Why Red Wine Is Good for the Heart


We have known for quite a while now that a moderate intake of alcohol, particularly red wine, is good for your blood pressure and heart in general. It was Paracelsus, the Renaissance physician/alchemist, who said, ‘Wine is a food, medicine or poison, it is just a question of dose.’ The first ‘proper’ academic study to support the belief in the health benefits of wine appeared in the medical journal Lancet in 1979. It showed a strong inverse correlation of wine consumption with heart disease. In 1992, again in the Lancet, a paper on the French Paradox was published referring to the unexpected finding that, even with a high saturated fat intake, the incidence of heart disease in France was relatively low.

Since then abundant evidence has accumulated on the protective qualities of wine, including its ability to protect against high blood pressure, heart disease, cancer, reduce complications in people known to have heart disease and a to reduce death rates in general.

Researchers believe that red wine exerts its beneficial effects on the heart and circulation by altering the dysfunction of blood vessels that underlies some forms of heart disease. Some plant chemicals in red wine exert specific effects on blood vessels by suppressing a harmful body substance that is linked to early heart disease – these protective chemicals are called polyphenols. There are many groups of polyphenols. The main group in red wine is the flavinoids, which derive from the seed and skin of the grape.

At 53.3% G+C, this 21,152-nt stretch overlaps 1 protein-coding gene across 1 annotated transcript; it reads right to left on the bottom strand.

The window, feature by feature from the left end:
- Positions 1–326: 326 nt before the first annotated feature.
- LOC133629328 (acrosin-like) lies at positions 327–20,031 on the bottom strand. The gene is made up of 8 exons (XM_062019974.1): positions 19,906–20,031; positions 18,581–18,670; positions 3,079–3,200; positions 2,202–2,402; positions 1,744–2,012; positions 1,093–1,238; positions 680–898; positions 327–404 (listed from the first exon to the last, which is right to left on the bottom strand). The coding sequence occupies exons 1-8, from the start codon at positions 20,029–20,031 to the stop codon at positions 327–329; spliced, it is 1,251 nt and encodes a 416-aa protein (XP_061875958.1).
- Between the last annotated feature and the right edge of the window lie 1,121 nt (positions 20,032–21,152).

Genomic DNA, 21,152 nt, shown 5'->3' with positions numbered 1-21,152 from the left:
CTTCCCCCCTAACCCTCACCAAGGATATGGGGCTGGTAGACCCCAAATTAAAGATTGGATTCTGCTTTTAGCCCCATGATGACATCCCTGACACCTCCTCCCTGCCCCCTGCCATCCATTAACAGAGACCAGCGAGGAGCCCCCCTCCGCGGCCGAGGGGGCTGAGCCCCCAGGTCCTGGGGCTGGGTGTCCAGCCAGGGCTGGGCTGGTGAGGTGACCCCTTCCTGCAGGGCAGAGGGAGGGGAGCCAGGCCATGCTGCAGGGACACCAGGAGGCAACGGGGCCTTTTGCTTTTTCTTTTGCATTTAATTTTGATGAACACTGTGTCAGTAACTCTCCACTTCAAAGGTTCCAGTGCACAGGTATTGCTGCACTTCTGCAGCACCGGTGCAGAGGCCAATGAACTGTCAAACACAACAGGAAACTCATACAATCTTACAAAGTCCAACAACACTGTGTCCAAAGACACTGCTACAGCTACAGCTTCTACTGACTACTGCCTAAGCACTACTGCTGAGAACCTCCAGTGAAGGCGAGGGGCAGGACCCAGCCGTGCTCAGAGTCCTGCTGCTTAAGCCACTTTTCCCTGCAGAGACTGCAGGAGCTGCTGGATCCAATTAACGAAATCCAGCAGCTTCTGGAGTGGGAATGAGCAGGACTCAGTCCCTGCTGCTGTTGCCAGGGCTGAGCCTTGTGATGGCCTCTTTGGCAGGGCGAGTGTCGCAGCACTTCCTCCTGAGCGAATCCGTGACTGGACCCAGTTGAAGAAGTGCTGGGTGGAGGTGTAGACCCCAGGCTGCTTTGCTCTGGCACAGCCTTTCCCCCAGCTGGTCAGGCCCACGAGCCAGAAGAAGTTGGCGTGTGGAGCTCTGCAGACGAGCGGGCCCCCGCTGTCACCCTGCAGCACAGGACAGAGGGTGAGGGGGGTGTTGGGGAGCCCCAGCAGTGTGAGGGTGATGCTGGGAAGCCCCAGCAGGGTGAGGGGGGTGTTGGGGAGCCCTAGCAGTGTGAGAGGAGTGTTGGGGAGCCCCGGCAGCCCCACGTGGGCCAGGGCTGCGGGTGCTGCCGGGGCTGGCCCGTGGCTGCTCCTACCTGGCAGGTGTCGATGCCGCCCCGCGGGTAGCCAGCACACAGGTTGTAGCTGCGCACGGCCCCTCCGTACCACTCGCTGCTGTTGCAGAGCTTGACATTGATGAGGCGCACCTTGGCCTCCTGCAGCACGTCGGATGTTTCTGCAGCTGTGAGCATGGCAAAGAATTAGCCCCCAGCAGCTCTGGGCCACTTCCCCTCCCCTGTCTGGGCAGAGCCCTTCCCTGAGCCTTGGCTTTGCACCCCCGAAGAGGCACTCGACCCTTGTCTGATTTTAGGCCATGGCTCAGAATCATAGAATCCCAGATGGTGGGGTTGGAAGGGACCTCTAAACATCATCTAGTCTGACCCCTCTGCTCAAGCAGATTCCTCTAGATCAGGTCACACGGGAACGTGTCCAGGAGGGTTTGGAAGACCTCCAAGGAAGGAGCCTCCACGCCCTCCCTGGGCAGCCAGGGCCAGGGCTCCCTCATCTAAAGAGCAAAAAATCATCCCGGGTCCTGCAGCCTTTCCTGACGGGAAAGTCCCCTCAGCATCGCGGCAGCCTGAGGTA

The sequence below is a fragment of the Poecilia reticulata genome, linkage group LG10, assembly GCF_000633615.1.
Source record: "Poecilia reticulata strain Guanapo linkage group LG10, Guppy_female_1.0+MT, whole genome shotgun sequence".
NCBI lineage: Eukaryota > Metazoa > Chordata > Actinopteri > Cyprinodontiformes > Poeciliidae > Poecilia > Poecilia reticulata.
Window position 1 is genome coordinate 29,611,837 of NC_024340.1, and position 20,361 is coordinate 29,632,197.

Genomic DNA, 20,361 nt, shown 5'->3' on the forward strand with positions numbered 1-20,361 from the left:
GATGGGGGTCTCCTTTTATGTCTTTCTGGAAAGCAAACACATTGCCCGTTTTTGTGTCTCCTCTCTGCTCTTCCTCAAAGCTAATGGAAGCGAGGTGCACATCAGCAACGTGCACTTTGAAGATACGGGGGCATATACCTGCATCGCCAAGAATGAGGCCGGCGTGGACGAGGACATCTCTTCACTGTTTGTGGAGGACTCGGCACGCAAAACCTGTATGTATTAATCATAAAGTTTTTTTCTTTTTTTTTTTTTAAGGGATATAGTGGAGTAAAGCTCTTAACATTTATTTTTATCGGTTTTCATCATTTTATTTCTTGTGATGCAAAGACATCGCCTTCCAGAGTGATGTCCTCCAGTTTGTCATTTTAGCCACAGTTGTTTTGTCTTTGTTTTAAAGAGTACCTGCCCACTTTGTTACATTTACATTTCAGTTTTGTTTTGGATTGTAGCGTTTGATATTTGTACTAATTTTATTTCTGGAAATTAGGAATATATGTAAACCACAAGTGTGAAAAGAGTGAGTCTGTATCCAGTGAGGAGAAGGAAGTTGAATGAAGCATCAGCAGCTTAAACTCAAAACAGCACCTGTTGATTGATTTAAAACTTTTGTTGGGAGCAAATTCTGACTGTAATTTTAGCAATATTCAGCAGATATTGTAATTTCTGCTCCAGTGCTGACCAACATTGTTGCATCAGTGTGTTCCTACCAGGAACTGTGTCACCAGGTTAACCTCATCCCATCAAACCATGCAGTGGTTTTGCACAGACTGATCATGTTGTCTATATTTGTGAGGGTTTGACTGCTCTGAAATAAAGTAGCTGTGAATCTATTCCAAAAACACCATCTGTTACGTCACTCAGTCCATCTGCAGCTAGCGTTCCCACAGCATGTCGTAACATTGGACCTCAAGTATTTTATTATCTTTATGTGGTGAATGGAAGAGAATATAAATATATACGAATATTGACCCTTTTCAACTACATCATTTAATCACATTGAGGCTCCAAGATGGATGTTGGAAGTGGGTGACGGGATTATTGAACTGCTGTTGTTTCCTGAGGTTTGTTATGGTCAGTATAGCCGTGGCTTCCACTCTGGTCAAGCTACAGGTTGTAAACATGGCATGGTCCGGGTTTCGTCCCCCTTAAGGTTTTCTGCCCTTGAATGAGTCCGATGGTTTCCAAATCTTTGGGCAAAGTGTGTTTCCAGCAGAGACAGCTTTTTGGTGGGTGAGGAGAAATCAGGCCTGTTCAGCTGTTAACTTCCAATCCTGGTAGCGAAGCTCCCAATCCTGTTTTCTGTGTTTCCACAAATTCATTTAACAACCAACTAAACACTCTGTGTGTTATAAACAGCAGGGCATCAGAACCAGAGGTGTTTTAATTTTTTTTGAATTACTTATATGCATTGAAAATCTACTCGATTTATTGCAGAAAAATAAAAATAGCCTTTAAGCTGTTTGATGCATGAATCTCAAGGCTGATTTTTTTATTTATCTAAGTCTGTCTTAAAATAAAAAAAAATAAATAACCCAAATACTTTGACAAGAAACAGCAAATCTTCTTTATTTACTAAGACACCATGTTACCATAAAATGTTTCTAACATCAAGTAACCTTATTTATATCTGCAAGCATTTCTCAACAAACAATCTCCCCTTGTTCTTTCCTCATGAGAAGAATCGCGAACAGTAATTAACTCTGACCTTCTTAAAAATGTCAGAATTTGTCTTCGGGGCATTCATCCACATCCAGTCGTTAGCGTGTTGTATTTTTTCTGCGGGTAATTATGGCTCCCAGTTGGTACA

The levels of polyphenol that ultimately end up in the wine depend upon the fermentation process which is necessary to extract them, which is why ordinary grape juice does not contain much. The polyphenol levels in red wine vary and the content is reduced by a long period of ageing. This means that young (traditionally fermented) tannic wine is better for your heart – if not your palate – than older wines; you can recognize these by the mouth-puckering effect that you experience on first sipping the wine! (remember this if you regularly entertain with wine – any complaints about your vintage can be dealt with by explaining the health benefits).

Certain traditional wine-making areas in Sardinia and the Republic of Georgia are areas noted for their high number of centenarians and researchers have established that the wines have a higher polyphenol content than most. The reason seems to be that the vineyards are at higher altitudes, possibly affecting the levels of UV light the grapes are exposed to. Australian wines for example, from grapes grown at low altitudes, are not as high in polyphenol content.

Not everyone wants to drink wine, however, luckily there are other sources of these compounds that one can drink; green tea, pomegranates, honey and cocoa are good alternatives. The chocolate manufacturing process tends to destroy polyphenols so chocolate only contains about 5% of the original amounts. Fresh cranberry juice is as good as red wine but the juice sold in shops has lower levels than fresh cranberry juice. Pomegranate juice is probably the best source.

As a guide to equivalence two glasses (250ml) of red wine should have as much as 10 cups of green tea, six cups of cocoa, four glasses of cranberry juice or one glass of pomegranate juice. Bear in mind though, as already explained, levels vary greatly depending upon the source and method of producing the various drinks. There are of course many food sources – vegetables such as broccoli, celery, onions and cabbage and fruits such as grapes, apples and pears. A healthy diet with plenty of fruit and vegetables will give you a satisfactory intake.

A caution however; implicit in Paracelsus’ comment on poisons is that too much of a good thing may not be good for you. Research into the use of polyphenol supplements added to a normal diet has not shown any major benefits. So don’t waste your money on supplements – put it into a few bottles of mouth-puckering, traditionally made red wine instead.


Source by Neil O Johnson